Group A had without a doubt the biggest upsets in League of Legends history. Not only did a wild card team make it out of groups for the first time in the history of Worlds, but they dominated most of their group opponents too.
Nobody would have expected this group to be as competitive as it was. Every team in this group had a performance that no one thought was possible. By the end of the fifth day, almost every power ranking and pick’em challenge was thrown out the window. This group showed the world that just about any team can make it to the quarterfinals.
First Place: ROX Tigers
Match Score: 5-2
For the team projected to win the whole tournament, the ROX Tigers had a very disappointing performance in the group stage. The ROX Tigers came into this tournament without any semblance of how to play the early game. They gave up first blood in all but their final two games in Group A. Every other team in Group A was able to exploit their early game weakness, resulting in ROX having a major gold deficit by 20 minutes in almost every one of their games. For someone who was nicknamed the first blood king in Korea, Han “Peanut” Wang-ho did not seem like the same player who won the LCK finals just over a month ago.
The ROX Tigers salvaged most of their games through their outstanding team fighting, and repeatedly stealing Baron from the other teams. The Tigers played off the many sporadic Baron attempts the other teams made, and they were able to steal most Barons. It is important to note that while almost every other Rox Tigers member had an uncharacteristic performance, their AD Carry Kim “PraY” Jong-in played phenomenally in almost every game. PraY’s spacing in relation to his damage output in team fights was arguably the best out of all the AD Carries in the tournament.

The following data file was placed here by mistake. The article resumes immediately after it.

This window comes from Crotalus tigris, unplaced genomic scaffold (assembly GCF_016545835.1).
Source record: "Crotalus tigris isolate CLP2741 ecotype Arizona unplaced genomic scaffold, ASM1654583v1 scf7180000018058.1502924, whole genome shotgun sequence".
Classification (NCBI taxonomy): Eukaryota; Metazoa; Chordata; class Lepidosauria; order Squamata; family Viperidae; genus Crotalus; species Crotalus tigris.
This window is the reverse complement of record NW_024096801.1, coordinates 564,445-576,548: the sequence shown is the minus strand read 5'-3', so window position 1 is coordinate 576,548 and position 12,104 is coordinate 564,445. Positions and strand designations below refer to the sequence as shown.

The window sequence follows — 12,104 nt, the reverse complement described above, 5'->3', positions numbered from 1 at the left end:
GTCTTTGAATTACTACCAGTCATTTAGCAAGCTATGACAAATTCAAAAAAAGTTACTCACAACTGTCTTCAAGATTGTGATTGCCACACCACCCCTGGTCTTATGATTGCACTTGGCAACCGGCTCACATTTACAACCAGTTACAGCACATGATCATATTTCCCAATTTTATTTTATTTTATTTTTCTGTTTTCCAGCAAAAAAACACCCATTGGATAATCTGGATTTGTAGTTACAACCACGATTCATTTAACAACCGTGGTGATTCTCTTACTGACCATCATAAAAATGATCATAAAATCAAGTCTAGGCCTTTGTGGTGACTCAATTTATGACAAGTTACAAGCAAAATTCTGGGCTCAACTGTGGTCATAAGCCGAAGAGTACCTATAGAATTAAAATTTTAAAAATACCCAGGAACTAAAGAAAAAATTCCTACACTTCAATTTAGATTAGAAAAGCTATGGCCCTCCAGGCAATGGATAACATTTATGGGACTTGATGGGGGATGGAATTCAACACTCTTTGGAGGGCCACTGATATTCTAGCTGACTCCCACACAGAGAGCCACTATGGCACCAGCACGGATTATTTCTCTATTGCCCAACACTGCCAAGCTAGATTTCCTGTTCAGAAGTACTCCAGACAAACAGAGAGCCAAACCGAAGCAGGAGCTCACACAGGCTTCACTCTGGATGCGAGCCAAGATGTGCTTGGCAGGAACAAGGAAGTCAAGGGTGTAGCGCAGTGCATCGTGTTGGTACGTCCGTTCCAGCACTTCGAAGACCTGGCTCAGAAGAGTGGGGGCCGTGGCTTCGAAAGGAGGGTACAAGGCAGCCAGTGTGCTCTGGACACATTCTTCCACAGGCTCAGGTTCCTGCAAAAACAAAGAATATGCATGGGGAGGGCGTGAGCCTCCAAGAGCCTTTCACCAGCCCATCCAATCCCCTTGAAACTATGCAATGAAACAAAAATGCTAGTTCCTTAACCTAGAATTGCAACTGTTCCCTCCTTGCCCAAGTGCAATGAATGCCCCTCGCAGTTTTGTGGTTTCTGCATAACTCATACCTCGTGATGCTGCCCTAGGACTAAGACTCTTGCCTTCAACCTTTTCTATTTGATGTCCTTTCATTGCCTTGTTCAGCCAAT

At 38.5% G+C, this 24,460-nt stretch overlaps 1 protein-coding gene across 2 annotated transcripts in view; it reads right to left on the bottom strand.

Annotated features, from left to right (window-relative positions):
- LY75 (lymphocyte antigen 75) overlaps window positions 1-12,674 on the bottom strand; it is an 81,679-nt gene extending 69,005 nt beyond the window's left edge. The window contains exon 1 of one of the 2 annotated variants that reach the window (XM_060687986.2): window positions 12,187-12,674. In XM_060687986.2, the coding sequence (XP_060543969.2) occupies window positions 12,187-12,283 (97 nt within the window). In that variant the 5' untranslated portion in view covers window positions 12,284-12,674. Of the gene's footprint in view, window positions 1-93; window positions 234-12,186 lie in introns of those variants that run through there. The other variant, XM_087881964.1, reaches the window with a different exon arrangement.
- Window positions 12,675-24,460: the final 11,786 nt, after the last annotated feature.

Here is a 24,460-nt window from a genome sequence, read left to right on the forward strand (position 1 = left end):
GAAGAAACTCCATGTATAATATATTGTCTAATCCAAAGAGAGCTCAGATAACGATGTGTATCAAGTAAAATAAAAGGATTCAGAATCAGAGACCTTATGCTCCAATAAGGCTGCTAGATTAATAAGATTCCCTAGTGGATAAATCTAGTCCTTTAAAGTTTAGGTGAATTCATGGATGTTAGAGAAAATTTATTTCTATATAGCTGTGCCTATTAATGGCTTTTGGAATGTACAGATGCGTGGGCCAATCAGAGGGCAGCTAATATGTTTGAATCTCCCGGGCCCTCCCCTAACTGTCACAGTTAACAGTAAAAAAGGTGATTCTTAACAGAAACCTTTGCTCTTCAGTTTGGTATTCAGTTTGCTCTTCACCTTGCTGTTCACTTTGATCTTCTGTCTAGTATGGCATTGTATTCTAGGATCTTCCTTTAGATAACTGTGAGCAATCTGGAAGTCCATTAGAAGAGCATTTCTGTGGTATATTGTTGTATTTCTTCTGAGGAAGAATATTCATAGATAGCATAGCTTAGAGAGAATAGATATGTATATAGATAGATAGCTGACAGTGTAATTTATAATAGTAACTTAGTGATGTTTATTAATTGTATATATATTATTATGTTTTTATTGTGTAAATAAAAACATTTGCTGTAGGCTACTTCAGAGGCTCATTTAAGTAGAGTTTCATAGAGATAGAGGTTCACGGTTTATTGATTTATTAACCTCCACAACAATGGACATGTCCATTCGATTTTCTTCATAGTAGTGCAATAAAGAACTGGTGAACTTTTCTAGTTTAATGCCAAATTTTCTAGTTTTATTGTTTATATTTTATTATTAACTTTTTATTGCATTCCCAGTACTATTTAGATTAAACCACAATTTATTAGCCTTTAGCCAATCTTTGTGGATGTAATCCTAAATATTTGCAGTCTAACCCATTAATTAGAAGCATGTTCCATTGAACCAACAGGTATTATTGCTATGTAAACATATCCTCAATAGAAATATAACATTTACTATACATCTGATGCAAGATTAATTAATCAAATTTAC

Coming into the quarterfinals, the ROX Tigers need to fix their early game. If they leave their play the way it is and get matched against someone like Team SoloMid, a team known for easily converting their early game leads into match wins, the ROX Tigers could possibly exit the tournament in the quarterfinals.
Second Place: Albus NoX Luna
Match Score: 4-3
For this CIS region team, the group stage was their Cinderella story. Coming into this tournament with most predicting ANX not to win a single game, ANX were the complete underdogs, thus making their wins against every other team in their group so incredible.
At the end of the first week, many people still discounted ANX, saying that they could only win through cheese picks or plays. ANX then proceeded to prove all those people wrong by beating both Counter Logic Gaming and the ROX Tigers in the second week with very conventional picks. ANX proved that they had a strong early game, and that once they got a lead, they could hold onto it. ANX would play a slower mid to late game to make sure that they didn’t throw away their lead.